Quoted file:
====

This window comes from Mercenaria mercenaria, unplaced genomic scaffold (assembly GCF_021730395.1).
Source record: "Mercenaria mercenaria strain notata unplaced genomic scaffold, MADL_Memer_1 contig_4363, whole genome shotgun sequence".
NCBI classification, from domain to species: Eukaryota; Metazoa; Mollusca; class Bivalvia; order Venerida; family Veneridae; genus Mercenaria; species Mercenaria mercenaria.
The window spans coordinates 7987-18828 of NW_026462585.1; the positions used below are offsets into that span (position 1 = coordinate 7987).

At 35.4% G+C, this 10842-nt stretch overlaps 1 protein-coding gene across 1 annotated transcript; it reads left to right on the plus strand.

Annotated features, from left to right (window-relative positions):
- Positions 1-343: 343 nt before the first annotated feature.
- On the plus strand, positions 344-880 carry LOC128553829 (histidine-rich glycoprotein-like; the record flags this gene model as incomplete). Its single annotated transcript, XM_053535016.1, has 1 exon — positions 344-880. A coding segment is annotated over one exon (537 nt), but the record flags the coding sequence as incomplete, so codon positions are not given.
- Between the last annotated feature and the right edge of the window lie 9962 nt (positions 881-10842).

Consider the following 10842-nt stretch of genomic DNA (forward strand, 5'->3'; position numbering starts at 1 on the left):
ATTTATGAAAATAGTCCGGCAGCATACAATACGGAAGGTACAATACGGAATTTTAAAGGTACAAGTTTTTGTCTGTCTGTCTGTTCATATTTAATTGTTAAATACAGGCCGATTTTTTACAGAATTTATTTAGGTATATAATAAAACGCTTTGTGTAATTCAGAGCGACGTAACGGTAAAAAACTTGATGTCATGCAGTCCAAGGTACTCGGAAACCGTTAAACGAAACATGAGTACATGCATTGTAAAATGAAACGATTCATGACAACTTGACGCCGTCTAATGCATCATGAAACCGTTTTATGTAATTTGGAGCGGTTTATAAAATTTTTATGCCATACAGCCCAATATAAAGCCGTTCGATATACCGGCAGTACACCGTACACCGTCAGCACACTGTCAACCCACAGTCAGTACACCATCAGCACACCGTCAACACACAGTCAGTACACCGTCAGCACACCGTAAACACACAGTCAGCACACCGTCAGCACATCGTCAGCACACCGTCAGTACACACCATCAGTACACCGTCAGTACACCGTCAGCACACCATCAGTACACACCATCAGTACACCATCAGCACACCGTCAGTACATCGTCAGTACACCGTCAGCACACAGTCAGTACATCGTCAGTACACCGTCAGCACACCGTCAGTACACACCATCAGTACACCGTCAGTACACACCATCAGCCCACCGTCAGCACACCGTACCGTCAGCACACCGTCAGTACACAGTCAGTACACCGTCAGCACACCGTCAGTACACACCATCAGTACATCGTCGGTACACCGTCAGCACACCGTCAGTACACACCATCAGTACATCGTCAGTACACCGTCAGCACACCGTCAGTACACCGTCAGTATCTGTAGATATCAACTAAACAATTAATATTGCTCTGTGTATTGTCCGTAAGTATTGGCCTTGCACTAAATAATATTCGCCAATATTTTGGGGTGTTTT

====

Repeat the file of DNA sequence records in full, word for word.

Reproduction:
This window comes from Mercenaria mercenaria, unplaced genomic scaffold (assembly GCF_021730395.1).
Source record: "Mercenaria mercenaria strain notata unplaced genomic scaffold, MADL_Memer_1 contig_4363, whole genome shotgun sequence".
NCBI classification, from domain to species: Eukaryota; Metazoa; Mollusca; class Bivalvia; order Venerida; family Veneridae; genus Mercenaria; species Mercenaria mercenaria.
The window spans coordinates 7987-18828 of NW_026462585.1; the positions used below are offsets into that span (position 1 = coordinate 7987).

At 35.4% G+C, this 10842-nt stretch overlaps 1 protein-coding gene across 1 annotated transcript; it reads left to right on the plus strand.

Annotated features, from left to right (window-relative positions):
- Positions 1-343: 343 nt before the first annotated feature.
- On the plus strand, positions 344-880 carry LOC128553829 (histidine-rich glycoprotein-like; the record flags this gene model as incomplete). Its single annotated transcript, XM_053535016.1, has 1 exon — positions 344-880. A coding segment is annotated over one exon (537 nt), but the record flags the coding sequence as incomplete, so codon positions are not given.
- Between the last annotated feature and the right edge of the window lie 9962 nt (positions 881-10842).

Consider the following 10842-nt stretch of genomic DNA (forward strand, 5'->3'; position numbering starts at 1 on the left):
ATTTATGAAAATAGTCCGGCAGCATACAATACGGAAGGTACAATACGGAATTTTAAAGGTACAAGTTTTTGTCTGTCTGTCTGTTCATATTTAATTGTTAAATACAGGCCGATTTTTTACAGAATTTATTTAGGTATATAATAAAACGCTTTGTGTAATTCAGAGCGACGTAACGGTAAAAAACTTGATGTCATGCAGTCCAAGGTACTCGGAAACCGTTAAACGAAACATGAGTACATGCATTGTAAAATGAAACGATTCATGACAACTTGACGCCGTCTAATGCATCATGAAACCGTTTTATGTAATTTGGAGCGGTTTATAAAATTTTTATGCCATACAGCCCAATATAAAGCCGTTCGATATACCGGCAGTACACCGTACACCGTCAGCACACTGTCAACCCACAGTCAGTACACCATCAGCACACCGTCAACACACAGTCAGTACACCGTCAGCACACCGTAAACACACAGTCAGCACACCGTCAGCACATCGTCAGCACACCGTCAGTACACACCATCAGTACACCGTCAGTACACCGTCAGCACACCATCAGTACACACCATCAGTACACCATCAGCACACCGTCAGTACATCGTCAGTACACCGTCAGCACACAGTCAGTACATCGTCAGTACACCGTCAGCACACCGTCAGTACACACCATCAGTACACCGTCAGTACACACCATCAGCCCACCGTCAGCACACCGTACCGTCAGCACACCGTCAGTACACAGTCAGTACACCGTCAGCACACCGTCAGTACACACCATCAGTACATCGTCGGTACACCGTCAGCACACCGTCAGTACACACCATCAGTACATCGTCAGTACACCGTCAGCACACCGTCAGTACACCGTCAGTATCTGTAGATATCAACTAAACAATTAATATTGCTCTGTGTATTGTCCGTAAGTATTGGCCTTGCACTAAATAATATTCGCCAATATTTTGGGGTGTTTT